Saturday, July 14, 2007

Round 8: Last Train for Clarksville

In the game of Bridge, there is an advanced bidding convention colourfully referred to as the "Last Train for Clarksville"....essentially it occurs when a partnership wants to bid a slam, but is not sure how high is a safe level - it is a question of finding a balance between aggression and security. In other words, for those who are willing to risk the destination, "All aboard!".

For many players this round, this was the test. Most players in the trailing pack knew that a win was of critical importance. Was it, however, worth risking a loss? Well, that's the whole point, isn't it? Some players would rather play "va banque" in search of the full point and risk finishing nowhere. Others want a lively chance at making something happen, but aren't willing to throw complete caution to the winds. In other words, the players' particular psychology and philosophy on chess was really coming to the forefront this round. And of course there is the whole issue of playing White vs. playing Black.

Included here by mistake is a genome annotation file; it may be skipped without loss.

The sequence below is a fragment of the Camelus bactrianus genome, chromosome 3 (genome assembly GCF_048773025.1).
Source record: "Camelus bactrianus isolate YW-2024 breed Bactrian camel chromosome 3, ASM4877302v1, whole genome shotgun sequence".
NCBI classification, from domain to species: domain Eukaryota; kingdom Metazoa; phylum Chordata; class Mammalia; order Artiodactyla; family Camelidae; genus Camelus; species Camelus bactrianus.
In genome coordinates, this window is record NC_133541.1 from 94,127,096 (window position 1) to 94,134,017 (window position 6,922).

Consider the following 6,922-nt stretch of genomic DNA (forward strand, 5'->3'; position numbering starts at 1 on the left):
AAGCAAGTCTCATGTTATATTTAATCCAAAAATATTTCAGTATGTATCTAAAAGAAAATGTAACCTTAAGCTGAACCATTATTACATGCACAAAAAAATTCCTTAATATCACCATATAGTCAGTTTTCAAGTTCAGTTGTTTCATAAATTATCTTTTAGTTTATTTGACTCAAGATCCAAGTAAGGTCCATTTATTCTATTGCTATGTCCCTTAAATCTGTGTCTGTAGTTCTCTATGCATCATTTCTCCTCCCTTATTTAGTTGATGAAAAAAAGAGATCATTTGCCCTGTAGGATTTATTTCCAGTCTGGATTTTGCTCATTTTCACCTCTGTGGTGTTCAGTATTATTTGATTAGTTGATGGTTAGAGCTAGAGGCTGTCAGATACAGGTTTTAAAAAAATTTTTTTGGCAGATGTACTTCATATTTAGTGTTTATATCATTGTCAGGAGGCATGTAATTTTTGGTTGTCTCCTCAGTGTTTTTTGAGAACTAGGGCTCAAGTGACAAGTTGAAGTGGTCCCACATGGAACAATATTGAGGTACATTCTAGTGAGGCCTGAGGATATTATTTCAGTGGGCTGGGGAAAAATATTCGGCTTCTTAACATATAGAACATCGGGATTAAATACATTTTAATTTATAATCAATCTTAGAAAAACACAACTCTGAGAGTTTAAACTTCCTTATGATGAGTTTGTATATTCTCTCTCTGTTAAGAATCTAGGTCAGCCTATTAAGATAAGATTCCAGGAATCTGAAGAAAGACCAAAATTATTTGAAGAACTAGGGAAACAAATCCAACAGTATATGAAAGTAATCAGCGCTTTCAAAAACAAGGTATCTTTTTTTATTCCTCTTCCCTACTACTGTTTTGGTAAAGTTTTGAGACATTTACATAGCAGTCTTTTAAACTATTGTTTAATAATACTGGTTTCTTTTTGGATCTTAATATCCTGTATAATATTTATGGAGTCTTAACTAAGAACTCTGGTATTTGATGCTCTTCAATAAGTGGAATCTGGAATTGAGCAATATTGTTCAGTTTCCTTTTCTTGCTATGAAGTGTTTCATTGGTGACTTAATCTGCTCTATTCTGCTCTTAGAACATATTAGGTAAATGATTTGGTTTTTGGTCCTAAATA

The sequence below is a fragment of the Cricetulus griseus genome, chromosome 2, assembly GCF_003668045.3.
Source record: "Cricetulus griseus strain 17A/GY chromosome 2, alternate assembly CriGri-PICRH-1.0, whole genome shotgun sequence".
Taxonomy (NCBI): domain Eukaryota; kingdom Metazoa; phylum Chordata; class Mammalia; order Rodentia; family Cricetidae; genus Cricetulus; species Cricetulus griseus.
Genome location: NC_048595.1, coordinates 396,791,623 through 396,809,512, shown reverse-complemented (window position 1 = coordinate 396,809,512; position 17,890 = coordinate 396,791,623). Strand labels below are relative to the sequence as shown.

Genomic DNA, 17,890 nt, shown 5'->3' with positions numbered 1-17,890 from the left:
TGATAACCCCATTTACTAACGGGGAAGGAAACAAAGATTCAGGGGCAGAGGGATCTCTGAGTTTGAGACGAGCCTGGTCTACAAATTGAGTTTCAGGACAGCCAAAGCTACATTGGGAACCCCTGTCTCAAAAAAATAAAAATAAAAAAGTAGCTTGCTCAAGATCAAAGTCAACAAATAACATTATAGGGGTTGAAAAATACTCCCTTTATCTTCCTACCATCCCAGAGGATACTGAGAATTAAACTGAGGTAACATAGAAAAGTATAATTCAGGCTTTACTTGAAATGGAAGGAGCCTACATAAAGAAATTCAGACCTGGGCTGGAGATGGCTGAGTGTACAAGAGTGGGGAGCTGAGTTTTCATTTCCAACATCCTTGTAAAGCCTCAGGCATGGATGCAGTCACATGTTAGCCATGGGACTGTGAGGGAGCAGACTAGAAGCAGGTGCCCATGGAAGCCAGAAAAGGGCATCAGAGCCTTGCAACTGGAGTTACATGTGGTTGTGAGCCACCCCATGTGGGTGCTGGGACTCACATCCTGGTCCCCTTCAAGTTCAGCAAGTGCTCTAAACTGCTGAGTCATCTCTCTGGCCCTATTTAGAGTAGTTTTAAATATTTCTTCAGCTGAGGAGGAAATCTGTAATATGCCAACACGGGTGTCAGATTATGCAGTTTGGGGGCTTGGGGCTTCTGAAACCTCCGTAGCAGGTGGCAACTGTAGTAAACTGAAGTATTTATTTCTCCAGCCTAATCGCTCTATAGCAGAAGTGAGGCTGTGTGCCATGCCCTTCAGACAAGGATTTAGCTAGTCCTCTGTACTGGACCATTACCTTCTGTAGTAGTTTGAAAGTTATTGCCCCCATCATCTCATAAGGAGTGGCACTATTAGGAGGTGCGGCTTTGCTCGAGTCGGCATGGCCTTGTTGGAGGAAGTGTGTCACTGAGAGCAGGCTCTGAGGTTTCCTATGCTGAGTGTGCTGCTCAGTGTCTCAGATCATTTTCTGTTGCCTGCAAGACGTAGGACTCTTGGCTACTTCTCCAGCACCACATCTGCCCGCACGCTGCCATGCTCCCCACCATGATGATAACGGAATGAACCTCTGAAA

Perhaps this was really the 2nd last train for Clarksville - Round 9 will bring these issues even more to the foreground. But some will have fallen too far behind in Round 8, based on their choices then. Let's take a look at the top standings coming into the final two rounds.

Once again, two players share the lead: GM and top seed Xiangzhi Bu of China, and GM Kamil Miton of Poland. Both have 6.5 points out of 8.
Next in line, six players (all GM's) with 6/8: David Howell (England), Sandipan Chanda (India), Vadim Milov (Switzerland), Suat Atalik (Turkey), Sergey Tiviakov (Netherlands), and Valery Aveskulov (Ukraine). And finally, a huge logjam of 24 players have 5.5/8, with English GM Nigel Short at the head of the pack.

Top seed Bu played a wonderful game today to move into the joint lead. Yesterday he defended the Black side of this variation, and today he took the White pieces in it:

Bu - Atalik: Slav Defence

1.Nf3 d5 2.d4 Nf6 3.c4 c6 4.Nc3 dxc4 5.a4 Bf5 6.Ne5 e6

In Round 7, Bu played the main alternative, 6...Nbd7, against GM Sipke Ernst of the Netherlands and won a nice game.

7.f3 c5!?

Again, this line. No one has ventured the crazy piece sac after 7...Bb4 8.e4 Bxe4!?, where current theory has advanced to well past move 20 in some positions and the verdict is still out. 7...c5 was played in Bluvshtein - Miton, from Round 7, and drawn after some dynamic play in 31 moves.